From UN-ity to diversity? The UNFCCC, the Asia-Pacific partnership, and the future of international law on climate change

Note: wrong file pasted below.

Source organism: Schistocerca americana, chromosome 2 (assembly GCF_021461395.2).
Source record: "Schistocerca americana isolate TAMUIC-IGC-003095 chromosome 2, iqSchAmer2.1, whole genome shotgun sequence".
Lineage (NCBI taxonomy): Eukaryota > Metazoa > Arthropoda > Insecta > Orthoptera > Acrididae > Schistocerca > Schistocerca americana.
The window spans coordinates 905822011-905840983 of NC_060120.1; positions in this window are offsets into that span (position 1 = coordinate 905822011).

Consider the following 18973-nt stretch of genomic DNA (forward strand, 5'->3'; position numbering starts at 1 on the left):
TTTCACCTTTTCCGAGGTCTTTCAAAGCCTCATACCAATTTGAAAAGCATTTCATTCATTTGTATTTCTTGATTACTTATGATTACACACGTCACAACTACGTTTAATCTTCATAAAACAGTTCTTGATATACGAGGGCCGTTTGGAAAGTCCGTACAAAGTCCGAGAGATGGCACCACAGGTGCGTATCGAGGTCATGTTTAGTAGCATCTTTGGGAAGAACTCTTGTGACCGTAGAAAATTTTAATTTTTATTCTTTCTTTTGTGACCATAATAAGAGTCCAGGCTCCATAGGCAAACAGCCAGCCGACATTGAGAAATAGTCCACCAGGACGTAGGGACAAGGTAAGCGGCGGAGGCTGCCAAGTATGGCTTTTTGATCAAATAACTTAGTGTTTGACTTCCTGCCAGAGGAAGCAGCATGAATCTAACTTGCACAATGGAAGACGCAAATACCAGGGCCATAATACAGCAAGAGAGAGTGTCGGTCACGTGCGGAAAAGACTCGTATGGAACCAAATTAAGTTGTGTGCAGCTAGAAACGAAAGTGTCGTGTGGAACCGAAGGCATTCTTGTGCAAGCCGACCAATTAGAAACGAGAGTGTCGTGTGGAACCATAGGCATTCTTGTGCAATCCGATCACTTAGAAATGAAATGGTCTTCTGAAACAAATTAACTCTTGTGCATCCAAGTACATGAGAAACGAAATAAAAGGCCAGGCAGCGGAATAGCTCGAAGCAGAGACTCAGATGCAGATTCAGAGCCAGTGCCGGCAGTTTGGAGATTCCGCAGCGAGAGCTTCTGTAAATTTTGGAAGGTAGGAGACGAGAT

The creation of the Asia-Pacific Partnership on Clean Development and Climate (AP6) is part of a broader trend that has emerged in recent years, of States negotiating plurilateral, non-legally binding agreements outside of the United Nations Framework Convention on Climate Change. If this trend persists, there could be important ramifications for the future of international law on climate change. Are we steering towards a more fragmented legal architecture, with the focus shifting away from binding international law, and with the greatest possible role of the United Nations framework being the coordination of various approaches? Or will other approaches rather fulfil a supportive function in addressing climate change under the nearly universal U.N. umbrella? And how could a diversity of approaches work together towards a common objective? This article provides a preliminary examination of these questions through an assessment of the relationship between the AP6 and the climate regime.